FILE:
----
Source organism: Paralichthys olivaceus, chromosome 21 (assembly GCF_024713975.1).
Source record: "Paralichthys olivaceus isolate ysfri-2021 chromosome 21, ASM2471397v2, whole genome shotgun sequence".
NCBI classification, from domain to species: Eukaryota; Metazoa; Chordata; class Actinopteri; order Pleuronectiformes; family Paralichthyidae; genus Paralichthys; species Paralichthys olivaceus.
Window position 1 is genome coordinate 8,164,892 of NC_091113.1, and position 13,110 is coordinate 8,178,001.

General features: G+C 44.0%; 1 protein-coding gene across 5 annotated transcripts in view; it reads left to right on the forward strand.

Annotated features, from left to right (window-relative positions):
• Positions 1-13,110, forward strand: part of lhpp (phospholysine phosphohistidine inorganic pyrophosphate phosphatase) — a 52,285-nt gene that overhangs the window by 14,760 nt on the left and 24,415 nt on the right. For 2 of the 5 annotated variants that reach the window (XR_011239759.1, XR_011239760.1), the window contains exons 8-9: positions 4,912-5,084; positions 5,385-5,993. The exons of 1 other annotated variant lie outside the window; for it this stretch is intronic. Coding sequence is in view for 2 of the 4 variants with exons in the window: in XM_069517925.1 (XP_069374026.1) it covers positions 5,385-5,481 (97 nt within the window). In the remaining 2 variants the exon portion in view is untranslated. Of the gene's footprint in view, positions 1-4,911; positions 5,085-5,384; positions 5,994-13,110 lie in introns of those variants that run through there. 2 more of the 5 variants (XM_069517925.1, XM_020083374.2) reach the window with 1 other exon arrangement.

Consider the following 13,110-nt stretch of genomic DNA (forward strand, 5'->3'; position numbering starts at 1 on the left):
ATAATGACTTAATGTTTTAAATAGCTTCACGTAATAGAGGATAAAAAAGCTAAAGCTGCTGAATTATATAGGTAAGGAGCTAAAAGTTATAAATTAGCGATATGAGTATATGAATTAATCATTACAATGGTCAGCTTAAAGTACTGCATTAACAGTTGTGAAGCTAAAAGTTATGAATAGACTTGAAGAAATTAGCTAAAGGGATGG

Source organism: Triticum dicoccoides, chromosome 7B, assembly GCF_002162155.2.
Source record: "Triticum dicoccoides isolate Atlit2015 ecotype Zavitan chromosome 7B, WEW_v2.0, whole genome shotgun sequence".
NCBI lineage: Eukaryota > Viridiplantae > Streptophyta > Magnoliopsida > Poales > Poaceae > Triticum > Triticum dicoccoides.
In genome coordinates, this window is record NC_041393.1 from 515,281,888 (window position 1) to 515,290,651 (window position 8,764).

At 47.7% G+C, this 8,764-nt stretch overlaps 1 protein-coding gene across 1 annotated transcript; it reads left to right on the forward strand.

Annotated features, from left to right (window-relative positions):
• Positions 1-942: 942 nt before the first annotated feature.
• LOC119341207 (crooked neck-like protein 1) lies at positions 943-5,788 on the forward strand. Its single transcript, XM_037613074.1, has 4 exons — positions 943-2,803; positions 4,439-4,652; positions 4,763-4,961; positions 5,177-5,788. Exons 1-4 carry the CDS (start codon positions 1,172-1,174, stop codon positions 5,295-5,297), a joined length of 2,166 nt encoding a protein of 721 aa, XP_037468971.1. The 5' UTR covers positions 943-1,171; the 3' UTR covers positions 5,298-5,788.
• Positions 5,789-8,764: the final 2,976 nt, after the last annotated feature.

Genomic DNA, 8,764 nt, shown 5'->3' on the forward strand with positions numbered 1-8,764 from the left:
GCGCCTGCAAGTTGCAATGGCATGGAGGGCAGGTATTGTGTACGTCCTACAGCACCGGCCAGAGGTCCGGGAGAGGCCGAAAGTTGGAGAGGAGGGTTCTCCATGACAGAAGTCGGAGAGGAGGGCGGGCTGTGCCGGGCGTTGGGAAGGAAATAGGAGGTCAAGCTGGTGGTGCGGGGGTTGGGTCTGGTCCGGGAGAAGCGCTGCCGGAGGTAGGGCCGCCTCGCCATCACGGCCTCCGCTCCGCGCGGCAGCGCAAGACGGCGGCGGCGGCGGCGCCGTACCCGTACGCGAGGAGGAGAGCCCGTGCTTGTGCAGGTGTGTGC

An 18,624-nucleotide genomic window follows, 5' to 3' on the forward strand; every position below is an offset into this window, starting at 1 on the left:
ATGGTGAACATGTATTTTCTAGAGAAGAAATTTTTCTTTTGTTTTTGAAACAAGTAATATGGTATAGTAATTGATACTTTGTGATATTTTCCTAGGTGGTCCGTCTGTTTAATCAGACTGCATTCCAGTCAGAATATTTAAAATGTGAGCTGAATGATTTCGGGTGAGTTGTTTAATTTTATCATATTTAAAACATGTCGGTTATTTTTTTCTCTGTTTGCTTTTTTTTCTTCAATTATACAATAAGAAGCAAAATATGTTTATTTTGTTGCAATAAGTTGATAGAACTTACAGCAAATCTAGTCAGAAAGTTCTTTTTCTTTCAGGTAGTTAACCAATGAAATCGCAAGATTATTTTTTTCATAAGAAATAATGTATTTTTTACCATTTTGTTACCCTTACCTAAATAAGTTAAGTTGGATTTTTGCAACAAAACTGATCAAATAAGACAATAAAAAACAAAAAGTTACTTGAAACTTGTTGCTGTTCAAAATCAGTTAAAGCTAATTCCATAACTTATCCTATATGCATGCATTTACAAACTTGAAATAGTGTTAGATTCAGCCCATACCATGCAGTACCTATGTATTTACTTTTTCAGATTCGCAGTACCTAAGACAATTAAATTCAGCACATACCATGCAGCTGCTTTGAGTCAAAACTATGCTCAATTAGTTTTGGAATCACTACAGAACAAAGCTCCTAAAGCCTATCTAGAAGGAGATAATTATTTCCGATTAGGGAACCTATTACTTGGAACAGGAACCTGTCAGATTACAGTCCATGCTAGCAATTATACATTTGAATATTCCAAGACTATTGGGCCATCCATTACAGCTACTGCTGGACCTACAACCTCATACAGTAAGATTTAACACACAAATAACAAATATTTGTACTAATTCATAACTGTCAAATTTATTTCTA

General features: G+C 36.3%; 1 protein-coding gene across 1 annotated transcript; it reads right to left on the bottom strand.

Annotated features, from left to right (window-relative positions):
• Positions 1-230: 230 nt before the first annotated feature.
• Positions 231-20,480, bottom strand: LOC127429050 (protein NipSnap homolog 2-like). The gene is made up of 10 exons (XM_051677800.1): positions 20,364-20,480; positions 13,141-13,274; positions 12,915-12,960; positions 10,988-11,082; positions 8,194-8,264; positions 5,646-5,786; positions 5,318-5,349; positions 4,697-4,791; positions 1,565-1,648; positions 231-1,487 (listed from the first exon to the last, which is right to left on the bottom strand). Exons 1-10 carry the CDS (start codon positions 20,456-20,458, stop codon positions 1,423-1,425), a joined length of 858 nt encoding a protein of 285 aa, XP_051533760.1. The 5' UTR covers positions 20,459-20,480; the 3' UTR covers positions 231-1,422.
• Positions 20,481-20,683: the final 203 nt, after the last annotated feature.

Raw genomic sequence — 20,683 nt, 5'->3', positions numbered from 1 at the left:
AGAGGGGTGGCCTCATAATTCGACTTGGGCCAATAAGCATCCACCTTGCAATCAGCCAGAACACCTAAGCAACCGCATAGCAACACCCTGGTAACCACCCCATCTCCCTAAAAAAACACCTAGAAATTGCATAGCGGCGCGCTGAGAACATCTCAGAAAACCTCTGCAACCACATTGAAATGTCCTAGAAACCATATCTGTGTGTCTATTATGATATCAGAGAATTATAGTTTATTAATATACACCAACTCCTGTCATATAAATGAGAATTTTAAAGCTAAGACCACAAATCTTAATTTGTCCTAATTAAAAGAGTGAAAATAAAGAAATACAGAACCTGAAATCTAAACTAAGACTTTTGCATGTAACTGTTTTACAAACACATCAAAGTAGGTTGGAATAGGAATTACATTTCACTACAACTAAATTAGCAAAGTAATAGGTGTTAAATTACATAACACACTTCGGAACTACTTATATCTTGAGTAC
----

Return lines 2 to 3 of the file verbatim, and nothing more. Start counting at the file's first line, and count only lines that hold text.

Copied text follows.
Source record: "Paralichthys olivaceus isolate ysfri-2021 chromosome 21, ASM2471397v2, whole genome shotgun sequence".
NCBI classification, from domain to species: Eukaryota; Metazoa; Chordata; class Actinopteri; order Pleuronectiformes; family Paralichthyidae; genus Paralichthys; species Paralichthys olivaceus.